Didier Saint-Georges, Mitglied des Strategischen Investmentkomitees von Carmignac:
"The recovery fund as outlined in the Commission proposal is checking most of the boxes we were hoping for: 80% of the funds go to member states, a genuine bottom-up analysis of the needs by sector has been performed to allocate the funds to the most impacted countries, and conditionality seems relatively loose at this stage."
"Of course, negotiations will now start on the conditionality and on the proportion of grants vs loans. Several Emergency EU summits will certainly need to take place in the coming months in order to reach an adoption by year-end."
"The political signal is very strong, which matters for risk premiums, sovereign and credit spreads."
"Economically, as the disbursements will be spread over four years starting in 2021, one should not confuse this European recovery fund with the support that is needed in the short term to go through the current economic collapse of several member states. For this, individual countries are still mostly on their own and heavily depend on ECB’s support. The extension and increase in the PEPP, which we should know more about next week, remains an essential ingredient to allow countries to spend their way out of the crisis."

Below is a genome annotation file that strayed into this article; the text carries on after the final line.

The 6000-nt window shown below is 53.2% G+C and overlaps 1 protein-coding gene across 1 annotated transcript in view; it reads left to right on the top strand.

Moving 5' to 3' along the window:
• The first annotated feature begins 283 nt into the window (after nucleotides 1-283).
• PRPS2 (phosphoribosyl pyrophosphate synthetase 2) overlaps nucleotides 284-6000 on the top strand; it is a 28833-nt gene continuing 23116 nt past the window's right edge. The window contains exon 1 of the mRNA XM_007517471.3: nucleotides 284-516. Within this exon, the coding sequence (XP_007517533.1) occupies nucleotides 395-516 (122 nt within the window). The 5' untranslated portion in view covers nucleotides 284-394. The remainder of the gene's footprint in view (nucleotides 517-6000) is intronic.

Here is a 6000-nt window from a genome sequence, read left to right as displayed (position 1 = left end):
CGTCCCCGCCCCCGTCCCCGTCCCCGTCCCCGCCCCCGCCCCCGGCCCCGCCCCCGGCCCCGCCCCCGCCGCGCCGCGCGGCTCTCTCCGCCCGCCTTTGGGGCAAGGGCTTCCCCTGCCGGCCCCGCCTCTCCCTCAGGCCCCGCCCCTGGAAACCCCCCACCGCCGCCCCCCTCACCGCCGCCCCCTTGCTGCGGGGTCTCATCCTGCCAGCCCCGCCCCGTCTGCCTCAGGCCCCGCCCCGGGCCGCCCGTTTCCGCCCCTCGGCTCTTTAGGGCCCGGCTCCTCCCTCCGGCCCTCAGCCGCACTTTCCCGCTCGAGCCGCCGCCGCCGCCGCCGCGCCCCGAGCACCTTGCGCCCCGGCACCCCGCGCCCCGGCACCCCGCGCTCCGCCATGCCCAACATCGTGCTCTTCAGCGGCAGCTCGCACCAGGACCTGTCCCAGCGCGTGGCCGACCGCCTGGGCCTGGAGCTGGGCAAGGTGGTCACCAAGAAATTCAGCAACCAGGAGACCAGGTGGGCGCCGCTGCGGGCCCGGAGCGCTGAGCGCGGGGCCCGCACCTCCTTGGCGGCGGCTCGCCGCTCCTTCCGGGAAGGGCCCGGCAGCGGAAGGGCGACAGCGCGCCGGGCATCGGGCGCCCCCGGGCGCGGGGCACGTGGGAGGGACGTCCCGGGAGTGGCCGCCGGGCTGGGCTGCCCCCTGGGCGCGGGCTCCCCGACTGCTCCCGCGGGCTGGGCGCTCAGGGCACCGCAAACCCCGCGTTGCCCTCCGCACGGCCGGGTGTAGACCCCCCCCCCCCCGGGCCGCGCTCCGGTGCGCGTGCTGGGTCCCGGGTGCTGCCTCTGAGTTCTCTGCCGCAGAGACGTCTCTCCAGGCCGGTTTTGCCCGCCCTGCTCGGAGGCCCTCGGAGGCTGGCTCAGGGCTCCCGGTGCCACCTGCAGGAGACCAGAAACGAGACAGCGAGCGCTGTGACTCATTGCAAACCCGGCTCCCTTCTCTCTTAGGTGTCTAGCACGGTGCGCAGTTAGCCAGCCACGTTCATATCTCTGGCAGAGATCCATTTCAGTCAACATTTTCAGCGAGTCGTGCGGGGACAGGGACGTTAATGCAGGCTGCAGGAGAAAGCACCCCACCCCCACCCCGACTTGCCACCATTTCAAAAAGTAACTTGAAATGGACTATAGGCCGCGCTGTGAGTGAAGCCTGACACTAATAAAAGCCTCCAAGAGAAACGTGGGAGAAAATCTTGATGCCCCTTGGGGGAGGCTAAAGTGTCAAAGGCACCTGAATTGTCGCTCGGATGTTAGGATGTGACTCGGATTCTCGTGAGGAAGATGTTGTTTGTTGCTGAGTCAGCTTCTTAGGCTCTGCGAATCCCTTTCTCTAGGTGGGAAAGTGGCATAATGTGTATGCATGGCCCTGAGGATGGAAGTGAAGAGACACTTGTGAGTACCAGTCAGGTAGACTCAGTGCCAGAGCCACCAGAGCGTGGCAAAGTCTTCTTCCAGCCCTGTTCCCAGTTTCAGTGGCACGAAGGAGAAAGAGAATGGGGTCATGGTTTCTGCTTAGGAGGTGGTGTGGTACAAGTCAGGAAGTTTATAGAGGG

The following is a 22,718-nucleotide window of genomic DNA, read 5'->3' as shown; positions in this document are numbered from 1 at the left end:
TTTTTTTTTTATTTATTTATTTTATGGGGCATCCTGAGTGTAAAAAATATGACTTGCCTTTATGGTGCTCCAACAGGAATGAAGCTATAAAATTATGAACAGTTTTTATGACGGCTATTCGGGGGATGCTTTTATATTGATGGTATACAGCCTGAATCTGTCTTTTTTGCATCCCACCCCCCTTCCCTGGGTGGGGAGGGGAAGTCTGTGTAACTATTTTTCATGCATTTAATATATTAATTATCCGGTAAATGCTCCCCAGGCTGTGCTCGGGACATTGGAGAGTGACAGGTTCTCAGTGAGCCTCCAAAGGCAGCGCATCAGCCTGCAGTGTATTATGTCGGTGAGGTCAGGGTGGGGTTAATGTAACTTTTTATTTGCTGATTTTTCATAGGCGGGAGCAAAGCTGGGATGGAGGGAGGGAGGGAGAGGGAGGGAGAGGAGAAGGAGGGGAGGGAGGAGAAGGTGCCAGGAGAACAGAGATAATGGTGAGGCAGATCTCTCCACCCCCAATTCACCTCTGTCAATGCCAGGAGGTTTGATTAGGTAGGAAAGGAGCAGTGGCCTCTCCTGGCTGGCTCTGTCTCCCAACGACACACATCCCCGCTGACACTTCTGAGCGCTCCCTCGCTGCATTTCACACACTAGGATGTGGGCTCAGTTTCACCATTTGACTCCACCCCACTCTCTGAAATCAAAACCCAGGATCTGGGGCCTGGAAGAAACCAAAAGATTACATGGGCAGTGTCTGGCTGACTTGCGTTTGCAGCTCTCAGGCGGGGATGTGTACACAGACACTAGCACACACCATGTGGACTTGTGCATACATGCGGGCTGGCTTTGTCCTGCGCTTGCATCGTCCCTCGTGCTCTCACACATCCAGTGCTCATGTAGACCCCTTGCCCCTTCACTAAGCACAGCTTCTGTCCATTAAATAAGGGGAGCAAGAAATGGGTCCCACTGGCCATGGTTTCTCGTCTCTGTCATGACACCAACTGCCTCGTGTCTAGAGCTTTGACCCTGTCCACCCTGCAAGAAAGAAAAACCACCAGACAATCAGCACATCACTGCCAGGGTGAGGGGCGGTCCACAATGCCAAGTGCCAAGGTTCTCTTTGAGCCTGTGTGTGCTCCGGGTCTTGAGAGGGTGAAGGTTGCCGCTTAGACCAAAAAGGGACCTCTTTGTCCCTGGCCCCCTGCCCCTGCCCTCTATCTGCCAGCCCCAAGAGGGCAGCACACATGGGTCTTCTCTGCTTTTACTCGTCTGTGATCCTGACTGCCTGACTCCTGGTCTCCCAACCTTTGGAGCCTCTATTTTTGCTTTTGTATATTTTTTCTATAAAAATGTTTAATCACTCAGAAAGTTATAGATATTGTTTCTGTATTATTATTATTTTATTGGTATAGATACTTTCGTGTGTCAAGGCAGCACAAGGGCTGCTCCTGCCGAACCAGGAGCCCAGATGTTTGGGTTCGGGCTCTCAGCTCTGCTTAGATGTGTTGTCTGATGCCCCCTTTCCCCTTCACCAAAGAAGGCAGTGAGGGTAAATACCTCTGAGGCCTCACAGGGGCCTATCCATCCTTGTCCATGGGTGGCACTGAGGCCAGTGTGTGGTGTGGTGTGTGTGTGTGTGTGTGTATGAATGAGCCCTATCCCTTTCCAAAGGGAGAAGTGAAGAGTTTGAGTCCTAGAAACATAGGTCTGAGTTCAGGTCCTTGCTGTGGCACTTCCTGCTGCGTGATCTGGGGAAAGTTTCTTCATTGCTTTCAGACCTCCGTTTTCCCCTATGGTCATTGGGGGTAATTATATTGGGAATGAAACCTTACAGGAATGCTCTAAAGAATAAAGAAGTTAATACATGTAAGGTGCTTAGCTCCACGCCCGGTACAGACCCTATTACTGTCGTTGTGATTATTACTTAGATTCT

"Let’s not forget that what has made the majority of the weaker member states weak is not primarily the lack of fiscal discipline but the lack of growth. The priority has to be to allow them to spend for growth."